I recently returned from a trip to Iceland in December with my sister, which surprisingly is a great time to go! It seems to be the calm before the more invariable winter storms. We did A LOT of research prior to going on this trip, and to make it simple for all of you, below is an aggregate of the research and experience itself. Enjoy!!
Just as a bit of background I have traveled significantly over the years including 15 countries in Europe, Israel, New Zealand, Australia, China and Argentina. Because of these experiences and the research I conduct myself prior to traveling, I thought it would be super helpful to provide you with a detailed description of everything you need to know for traveling to Iceland in Winter (tips to traveling to Iceland in winter).
Before you go:
We read a lot about needing to book tours and trips prior to arriving in Iceland, unlike traveling to most other places I have been before. We found, however, that flights, hostels, and Blue Lagoon are all that really need to be booked further in advance. Though we had most all of our trips booked already, there seemed to still be openings on our trips and we were able to book and reschedule trips while we were there!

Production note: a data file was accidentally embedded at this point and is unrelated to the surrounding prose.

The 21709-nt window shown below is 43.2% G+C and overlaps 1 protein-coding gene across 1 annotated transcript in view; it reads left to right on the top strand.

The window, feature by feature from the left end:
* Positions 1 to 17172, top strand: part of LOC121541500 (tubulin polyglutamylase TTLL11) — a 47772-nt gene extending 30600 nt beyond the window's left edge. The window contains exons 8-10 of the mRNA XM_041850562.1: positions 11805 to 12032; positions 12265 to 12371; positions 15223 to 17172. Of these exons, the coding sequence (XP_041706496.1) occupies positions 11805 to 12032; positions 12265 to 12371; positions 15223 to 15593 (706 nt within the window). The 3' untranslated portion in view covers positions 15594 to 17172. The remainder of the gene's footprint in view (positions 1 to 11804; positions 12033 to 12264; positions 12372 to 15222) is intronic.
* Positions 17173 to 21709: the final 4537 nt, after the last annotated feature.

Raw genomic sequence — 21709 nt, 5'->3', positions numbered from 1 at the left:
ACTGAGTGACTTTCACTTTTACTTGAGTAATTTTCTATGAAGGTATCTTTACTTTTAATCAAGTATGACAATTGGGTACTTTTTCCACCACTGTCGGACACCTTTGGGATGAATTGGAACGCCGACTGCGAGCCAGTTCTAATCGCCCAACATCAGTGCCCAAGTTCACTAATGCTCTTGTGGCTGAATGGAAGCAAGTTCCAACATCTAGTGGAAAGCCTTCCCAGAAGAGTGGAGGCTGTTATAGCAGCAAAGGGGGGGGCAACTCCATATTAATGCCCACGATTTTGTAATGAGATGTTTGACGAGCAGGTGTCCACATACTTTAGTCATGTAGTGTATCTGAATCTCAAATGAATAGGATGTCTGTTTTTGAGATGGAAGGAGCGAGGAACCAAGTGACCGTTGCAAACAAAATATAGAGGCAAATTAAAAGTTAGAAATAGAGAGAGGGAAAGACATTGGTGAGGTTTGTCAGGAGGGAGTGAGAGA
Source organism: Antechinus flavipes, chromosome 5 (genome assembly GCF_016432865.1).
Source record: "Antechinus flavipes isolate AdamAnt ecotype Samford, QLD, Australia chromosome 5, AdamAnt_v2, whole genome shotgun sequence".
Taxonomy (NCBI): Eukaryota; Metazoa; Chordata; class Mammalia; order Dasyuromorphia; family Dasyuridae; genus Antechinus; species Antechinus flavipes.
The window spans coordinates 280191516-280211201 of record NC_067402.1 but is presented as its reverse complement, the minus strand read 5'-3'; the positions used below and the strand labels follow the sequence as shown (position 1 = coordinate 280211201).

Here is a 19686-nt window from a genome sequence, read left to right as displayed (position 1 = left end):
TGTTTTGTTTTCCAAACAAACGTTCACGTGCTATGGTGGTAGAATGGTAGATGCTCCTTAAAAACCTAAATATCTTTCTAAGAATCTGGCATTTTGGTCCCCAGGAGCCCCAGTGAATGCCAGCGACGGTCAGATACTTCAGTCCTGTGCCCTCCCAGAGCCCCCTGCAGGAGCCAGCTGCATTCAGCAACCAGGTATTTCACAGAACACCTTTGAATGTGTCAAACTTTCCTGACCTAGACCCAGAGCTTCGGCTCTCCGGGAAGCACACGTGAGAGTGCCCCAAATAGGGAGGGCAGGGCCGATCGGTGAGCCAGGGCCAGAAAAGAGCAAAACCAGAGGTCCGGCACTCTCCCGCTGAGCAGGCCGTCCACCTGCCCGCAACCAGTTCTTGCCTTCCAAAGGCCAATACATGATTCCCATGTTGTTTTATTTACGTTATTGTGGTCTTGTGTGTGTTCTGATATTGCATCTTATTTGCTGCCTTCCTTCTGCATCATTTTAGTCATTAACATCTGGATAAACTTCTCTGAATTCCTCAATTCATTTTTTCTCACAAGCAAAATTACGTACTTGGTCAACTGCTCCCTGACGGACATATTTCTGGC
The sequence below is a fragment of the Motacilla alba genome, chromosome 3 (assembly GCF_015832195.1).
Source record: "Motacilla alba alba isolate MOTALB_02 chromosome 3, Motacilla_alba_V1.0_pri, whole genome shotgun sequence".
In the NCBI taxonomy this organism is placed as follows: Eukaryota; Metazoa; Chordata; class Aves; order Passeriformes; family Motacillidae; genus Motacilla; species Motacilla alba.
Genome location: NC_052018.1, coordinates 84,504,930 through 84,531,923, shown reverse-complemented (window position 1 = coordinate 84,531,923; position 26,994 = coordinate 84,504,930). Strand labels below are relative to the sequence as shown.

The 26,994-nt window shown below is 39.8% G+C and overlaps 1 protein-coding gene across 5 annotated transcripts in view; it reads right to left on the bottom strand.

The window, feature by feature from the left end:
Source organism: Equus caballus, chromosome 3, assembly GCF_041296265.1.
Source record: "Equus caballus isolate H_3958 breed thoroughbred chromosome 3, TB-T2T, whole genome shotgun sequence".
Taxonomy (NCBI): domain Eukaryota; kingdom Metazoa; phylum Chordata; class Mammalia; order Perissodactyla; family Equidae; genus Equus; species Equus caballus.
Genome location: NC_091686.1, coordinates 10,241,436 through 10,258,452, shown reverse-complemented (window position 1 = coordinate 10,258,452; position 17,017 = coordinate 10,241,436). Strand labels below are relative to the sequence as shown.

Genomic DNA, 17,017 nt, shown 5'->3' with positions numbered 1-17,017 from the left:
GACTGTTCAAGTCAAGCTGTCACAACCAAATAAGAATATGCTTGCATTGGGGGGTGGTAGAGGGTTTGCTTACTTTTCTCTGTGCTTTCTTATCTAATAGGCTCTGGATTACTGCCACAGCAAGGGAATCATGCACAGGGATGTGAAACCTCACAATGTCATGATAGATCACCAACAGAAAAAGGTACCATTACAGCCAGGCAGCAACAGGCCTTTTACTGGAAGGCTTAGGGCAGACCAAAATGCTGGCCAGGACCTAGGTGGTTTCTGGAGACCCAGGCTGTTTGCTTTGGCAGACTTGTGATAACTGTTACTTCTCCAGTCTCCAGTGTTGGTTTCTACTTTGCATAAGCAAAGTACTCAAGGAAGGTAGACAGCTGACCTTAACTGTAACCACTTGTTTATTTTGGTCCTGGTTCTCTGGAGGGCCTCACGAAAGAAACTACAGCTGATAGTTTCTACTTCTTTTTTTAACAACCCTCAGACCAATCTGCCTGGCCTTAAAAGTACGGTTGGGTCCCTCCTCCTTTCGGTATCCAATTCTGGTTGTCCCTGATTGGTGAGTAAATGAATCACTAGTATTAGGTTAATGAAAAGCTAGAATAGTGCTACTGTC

What to pack for Winter in Iceland:
This is probably my favorite topic, shocking, I know! If you did not already know from my posts, I am into packing what is comfortable, affordable, versatile, and of course fashionable. While beautiful, Iceland in the winter can be unpredictable, therefore you have to be prepared for it all, at all times. In this section I provide a detailed description of what I packed and what I would recommend packing based on my experience. The key to packing is being able to LAYER. Click here for the full section on what to pack for traveling to Iceland in the Winter.
Day Trips from Reykjavik:
We ultimately chose to do day trips from Reykjavik that were all led by tour companies as opposed to driving
or doing overnight trips. We read a lot about driving in winter conditions and decided it was not worth taking the risk.
We chose to do day trips as opposed to overnight trips because we wanted to have more flexibility with moving